Succulents are plants with a wide variety of sizes, shapes, and unusual features, which is why a lot of experts and newbie gardeners can't get enough of them and keep on getting more. Furthermore, they also offer different colors that range from white to nearly anything.
But have you ever wondered why some slowly fade their bright color or revert to a plain green color after a few weeks, especially with newly bought ones?
Keep reading to learn why this usually happens, as well as how to prevent it.
Too much and too little sunlight exposure does not only result in an etiolated succulent or sunburn damage. This can also lead your precious plants to slowly lose their color and revert to pale green over time.
So if you see that yours are starting to experience color loss, all you have to do is to make some gradual changes with their light exposure while watching out for signs of too much and too little at the same time to prevent damaging them.
For starters, place your succulent in a bright shaded spot for at least a week, then relocate them where they can get about 4 hours of morning sunlight for another 4 to 7 days. Now, depending on how your succulents reacted, slowly transfer them to an area with more or lesser sunlight. Click here to understand more about different light levels.
Watering also plays a major role as to why a succulent starts to lose its color. Ironically, a perfectly watered succulent will often fade its color and eventually return to a plain green. So as soon as you notice your succulent start to lose its vibrant tips or foliage, you need to give it a bit of stress by cutting back with your watering routine.
For instance, if watering once a week makes your succulents slowly start to lose their vibrant look, then consider changing it to at least once every 2 weeks.
However, keep in mind that an extended period of drought can also lead to their death. So remember to keep an eye on your succulents so you won't end up with a dying plant.
Over time, a potting mix can become poor in quality, and yes, this can also cause color loss. Keep in mind that soil is what helps prevent succulents from sitting in wet for too long. Meaning, even if you water your succulents less often than you usually do, they will still start to lose their bright colors if the soil you are using does not drain fast enough or has become poor in quality.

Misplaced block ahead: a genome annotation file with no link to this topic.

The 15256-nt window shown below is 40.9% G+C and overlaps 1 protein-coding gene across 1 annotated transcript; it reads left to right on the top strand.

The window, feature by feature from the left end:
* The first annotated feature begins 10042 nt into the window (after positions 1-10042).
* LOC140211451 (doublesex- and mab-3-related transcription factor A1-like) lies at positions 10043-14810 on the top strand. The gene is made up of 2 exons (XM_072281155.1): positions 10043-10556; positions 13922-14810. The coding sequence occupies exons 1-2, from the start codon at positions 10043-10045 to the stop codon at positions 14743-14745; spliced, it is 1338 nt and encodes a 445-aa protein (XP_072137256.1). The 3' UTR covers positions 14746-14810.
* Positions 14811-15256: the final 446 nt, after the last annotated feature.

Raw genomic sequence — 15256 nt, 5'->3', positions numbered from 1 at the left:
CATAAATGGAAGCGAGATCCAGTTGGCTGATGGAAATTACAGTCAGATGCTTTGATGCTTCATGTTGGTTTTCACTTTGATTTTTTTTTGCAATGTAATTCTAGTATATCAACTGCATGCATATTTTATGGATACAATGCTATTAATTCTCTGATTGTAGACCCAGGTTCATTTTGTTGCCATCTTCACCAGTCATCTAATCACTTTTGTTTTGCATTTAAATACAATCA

To fix this, you can repot your succulents using either a cactus and succulent soil mix or by creating your own blend.
Not using the right pot size for your succulents can also be the reason why they start to become pale. Plus, using a pot or container that's too big or too small for your plant will most likely promote root rot (if the pot is too big) or hinders its growth (if it's too small).
Ideally, the pot should only be around half an inch larger (between the plant and the edge of the pot or container). To get more information about getting the right pot for your succulents, read our “Choosing the right pot size for your succulents” article.
If you'll notice, the colors of succulents get less intense and don't pop from Spring through Summer months, as the temperature starts to get warm. Ideally, you need to keep the temperature between 60 to 80 degrees Fahrenheit to keep them happy and healthy. However, if you want to keep them from losing the intensity of their color, you have to stress them a bit by keeping the temperature between 70 and 40 degrees for an extended period of time.
Stress is not a bad thing when it comes to caring for succulents. In fact, the most beautiful colors in succulents sometimes come only when they are going through periods of stress, which is why it is quite disappointing to see them slowly lose their colors. But hopefully, you find this post helpful!
If you are having trouble getting your succulents to pop up their colors, you may find this article useful: HOW TO MAKE MY SUCCULENTS TURN RED?